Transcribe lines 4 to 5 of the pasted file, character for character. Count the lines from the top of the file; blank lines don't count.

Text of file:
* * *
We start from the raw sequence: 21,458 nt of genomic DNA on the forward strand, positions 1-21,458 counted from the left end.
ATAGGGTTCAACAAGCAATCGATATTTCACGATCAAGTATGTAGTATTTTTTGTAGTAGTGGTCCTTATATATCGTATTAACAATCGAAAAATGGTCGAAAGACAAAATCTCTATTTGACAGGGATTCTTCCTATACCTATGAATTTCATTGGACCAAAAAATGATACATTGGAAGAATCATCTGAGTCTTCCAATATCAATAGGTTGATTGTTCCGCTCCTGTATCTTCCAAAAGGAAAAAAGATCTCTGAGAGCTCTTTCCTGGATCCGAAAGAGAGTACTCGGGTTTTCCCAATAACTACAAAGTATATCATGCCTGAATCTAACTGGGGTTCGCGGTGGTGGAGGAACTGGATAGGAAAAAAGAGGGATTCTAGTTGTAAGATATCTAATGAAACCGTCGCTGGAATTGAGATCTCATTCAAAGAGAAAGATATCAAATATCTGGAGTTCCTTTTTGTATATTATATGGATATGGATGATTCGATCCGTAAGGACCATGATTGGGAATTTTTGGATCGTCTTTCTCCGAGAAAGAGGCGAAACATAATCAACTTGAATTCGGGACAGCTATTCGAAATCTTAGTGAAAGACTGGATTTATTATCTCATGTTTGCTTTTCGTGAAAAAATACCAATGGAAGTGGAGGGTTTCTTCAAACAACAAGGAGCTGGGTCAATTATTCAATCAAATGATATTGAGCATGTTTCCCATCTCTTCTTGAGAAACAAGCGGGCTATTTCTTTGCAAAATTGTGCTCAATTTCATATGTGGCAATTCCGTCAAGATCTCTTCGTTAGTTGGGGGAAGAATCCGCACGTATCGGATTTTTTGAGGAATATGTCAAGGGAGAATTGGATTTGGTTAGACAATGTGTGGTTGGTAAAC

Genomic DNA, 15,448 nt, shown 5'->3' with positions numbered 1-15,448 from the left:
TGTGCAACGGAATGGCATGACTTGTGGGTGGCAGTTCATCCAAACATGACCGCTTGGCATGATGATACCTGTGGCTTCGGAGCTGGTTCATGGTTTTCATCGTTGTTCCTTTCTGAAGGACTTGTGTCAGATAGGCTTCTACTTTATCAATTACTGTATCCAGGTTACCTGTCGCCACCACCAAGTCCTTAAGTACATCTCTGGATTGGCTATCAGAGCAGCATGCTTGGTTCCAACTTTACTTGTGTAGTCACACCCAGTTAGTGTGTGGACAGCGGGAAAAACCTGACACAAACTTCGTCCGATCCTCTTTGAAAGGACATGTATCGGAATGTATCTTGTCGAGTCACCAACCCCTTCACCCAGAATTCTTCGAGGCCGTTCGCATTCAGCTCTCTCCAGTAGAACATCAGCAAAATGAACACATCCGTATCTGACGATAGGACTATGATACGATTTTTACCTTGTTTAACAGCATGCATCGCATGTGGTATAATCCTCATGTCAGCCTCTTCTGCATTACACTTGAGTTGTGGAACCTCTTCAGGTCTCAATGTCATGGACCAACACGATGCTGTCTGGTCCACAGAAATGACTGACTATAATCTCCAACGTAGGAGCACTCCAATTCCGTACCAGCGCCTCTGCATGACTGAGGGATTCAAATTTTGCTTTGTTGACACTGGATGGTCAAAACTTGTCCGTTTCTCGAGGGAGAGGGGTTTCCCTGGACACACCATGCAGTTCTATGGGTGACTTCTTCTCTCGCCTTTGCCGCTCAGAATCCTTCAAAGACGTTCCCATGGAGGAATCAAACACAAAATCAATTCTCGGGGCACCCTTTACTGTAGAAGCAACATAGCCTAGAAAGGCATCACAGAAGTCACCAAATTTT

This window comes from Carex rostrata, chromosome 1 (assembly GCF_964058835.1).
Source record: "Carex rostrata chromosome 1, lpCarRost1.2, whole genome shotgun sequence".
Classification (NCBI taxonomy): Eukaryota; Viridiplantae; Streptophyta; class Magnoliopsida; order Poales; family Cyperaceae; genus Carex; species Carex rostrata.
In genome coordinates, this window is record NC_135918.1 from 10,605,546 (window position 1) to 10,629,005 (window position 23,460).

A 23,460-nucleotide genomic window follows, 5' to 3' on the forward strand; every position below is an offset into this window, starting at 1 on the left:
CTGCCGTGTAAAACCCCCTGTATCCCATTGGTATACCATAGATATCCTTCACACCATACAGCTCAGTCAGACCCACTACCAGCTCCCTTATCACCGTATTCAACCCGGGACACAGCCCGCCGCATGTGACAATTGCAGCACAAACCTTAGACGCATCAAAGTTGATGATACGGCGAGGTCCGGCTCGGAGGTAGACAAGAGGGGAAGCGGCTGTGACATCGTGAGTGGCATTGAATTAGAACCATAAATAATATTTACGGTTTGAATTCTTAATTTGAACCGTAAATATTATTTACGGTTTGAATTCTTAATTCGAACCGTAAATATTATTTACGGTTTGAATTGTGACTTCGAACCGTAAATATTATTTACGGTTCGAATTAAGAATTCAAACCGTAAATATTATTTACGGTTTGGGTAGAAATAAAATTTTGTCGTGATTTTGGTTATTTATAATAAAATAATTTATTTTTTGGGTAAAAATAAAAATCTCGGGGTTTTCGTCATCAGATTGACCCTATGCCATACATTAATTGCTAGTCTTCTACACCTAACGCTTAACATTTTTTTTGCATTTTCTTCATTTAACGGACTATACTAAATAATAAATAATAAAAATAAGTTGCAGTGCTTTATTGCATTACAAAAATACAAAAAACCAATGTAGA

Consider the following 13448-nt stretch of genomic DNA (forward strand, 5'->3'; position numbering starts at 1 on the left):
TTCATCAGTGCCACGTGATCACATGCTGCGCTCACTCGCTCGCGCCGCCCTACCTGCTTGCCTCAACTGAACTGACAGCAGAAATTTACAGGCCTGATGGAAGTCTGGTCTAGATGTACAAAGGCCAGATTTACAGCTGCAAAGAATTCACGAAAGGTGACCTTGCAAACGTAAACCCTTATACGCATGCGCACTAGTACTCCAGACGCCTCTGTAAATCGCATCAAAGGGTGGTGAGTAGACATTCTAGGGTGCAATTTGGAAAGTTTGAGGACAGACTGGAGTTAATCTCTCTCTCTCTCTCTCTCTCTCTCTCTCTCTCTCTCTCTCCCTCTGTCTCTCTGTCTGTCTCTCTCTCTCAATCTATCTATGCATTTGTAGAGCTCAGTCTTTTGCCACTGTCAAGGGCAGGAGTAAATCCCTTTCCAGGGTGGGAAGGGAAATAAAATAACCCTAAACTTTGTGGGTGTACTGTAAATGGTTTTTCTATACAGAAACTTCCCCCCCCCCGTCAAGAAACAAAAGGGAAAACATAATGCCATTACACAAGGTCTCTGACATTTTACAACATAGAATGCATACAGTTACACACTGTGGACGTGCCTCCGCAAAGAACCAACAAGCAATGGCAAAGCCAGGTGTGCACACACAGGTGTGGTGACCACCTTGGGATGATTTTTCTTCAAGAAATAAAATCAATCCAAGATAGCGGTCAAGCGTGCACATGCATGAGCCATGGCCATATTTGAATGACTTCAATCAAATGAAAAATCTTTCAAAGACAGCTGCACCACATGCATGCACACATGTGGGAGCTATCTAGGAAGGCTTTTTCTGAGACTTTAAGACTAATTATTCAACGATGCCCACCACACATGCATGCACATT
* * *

TGTGCAACGGAATGGCATGACTTGTGGGTGGCAGTTCATCCAAACATGACCGCTTGGCATGATGATACCTGTGGCTTCGGAGCTGGTTCATGGTTTTCATCGTTGTTCCTTTCTGAAGGACTTGTGTCAGATAGGCTTCTACTTTATCAATTACTGTATCCAGGTTACCTGTCGCCACCACCAAGTCCTTAAGTACATCTCTGGATTGGCTATCAGAGCAGCATGCTTGGTTCCAACTTTACTTGTGTAGTCACACCCAGTTAGTGTGTGGACAGCGGGAAAAACCTGACACAAACTTCGTCCGATCCTCTTTGAAAGGACATGTATCGGAATGTATCTTGTCGAGTCACCAACCCCTTCACCCAGAATTCTTCGAGGCCGTTCGCATTCAGCTCTCTCCAGTAGAACATCAGCAAAATGAACACATCCGTATCTGACGATAGGACTATGATACGATTTTTACCTTGTTTAACAGCATGCATCGCATGTGGTATAATCCTCATGTCAGCCTCTTCTGCATTACACTTGAGTTGTGGAACCTCTTCAGGTCTCAATGTCATGGACCAACACGATGCTGTCTGGTCCACAGAAATGACTGACTATAATCTCCAACGTAGGAGCACTCCAATTCCGTACCAGCGCCTCTGCATGACTGAGGGATTCAAATTTTGCTTTGTTGACACTGGATGGTCAAAACTTGTCCGTTTCTCGAGGGAGAGGGGTTTCCCTGGACACACCATGCAGTTCTATGGGTGACTTCTTCTCTCGCCTTTGCCGCTCAGAATCCTTCAAAGACGTTCCCATGGAGGAATCAAACACAAAATCAATTCTCGGGGCACCCTTTACTGTAGAAGCAACATAGCCTAGAAAGGCATCACAGAAGTCACCAAATTTT

This window comes from Carex rostrata, chromosome 1 (assembly GCF_964058835.1).